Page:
AUTHORIZED TREATMENT: While medical treatment is paid fully by the employer (there being no co-pay or deductible) – it must be “authorized” by the employer. In other words, as is commonly expressed, the employer has the right to “control” or designate the actual treating physician. If you obtain medical treatment on your own you run the risk of getting stuck with having to pay those medical bills, personally.

WHEN YOU MUST FILE: There is a two year statute of limitations which requires the worker to file a Claim Petition with the Division of Workers' Compensation within two years of the date of accident. There are exceptions to the two-year rule, which apply if the worker has received authorized medical treatment or temporary disability or permanent disability payments. In such instances the two-year period starts to run on the date of the last payment of such benefits.

FAULT: Under workers' compensation the law does not concern itself with the question whether the worker was at "fault" (negligent) in causing the accident or injuries. Fault only is considered where it is believed that the worker intentionally injured himself or, where the accident was the exclusive result of the workers' intoxication.

GOING AND COMING: Under normal circumstances traveling to and from your work place is not considered being in the scope of your employment. So if you have an accident on the way it is not covered under workers' compensation.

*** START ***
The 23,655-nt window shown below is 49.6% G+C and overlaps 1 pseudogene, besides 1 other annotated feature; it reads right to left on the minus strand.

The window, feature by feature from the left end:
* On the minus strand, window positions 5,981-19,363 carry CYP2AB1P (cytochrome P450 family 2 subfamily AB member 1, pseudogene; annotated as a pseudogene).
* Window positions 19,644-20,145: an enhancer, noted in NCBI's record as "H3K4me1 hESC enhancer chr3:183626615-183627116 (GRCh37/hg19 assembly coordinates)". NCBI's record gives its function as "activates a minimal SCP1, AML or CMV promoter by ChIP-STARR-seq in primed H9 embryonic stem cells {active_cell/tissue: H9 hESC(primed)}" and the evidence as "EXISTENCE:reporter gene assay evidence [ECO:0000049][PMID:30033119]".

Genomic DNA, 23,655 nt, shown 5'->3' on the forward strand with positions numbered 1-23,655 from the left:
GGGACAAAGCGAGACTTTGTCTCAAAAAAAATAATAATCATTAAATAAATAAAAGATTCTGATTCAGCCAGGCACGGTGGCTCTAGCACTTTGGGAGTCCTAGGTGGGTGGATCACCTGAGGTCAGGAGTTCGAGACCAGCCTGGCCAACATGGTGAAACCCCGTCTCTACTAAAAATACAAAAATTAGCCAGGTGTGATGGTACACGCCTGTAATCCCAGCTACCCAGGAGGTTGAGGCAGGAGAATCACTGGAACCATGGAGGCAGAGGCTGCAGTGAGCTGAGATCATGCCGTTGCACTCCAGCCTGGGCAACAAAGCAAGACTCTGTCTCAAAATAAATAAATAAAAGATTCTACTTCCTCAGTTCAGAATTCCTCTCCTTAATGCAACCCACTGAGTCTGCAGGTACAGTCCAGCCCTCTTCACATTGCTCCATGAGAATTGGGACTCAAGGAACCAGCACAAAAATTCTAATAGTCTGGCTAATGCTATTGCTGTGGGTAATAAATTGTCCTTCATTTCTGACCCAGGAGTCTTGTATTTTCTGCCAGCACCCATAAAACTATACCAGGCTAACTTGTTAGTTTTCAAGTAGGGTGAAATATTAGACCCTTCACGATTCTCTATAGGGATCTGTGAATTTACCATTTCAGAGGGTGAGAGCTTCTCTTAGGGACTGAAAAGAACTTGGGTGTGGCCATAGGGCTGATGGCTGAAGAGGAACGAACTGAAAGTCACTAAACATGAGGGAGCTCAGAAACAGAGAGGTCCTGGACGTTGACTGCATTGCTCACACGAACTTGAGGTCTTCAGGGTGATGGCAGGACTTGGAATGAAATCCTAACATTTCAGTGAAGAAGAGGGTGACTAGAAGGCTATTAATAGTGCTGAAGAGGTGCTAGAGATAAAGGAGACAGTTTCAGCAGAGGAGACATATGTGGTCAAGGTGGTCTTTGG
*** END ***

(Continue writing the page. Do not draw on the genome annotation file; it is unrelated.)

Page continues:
Exceptions: However, there are exceptions to that rule. Suppose your boss asked you to take some work home with you for completion and bring it back in the morning so that a deadline could be met. Under those circumstances it may be considered that you took your work home with you and traveling to work the next workday if an accident happens – it may be covered. Another example is referred to as "special errand" or "special mission". In that instance it may be a critical part of your job to stop somewhere on the way to work to pick up something necessary for your employer and necessary to carry out your job responsibilities. In that event should an accident occur on the way to or from the special errand location it may be considered compensable. A third example pertains to workers who are "traveling" out of state or out of country on work assignment. Accidents occurring out of such circumstances are often times covered as well. [This list is not intended to describe all of the possibilities - there are many more].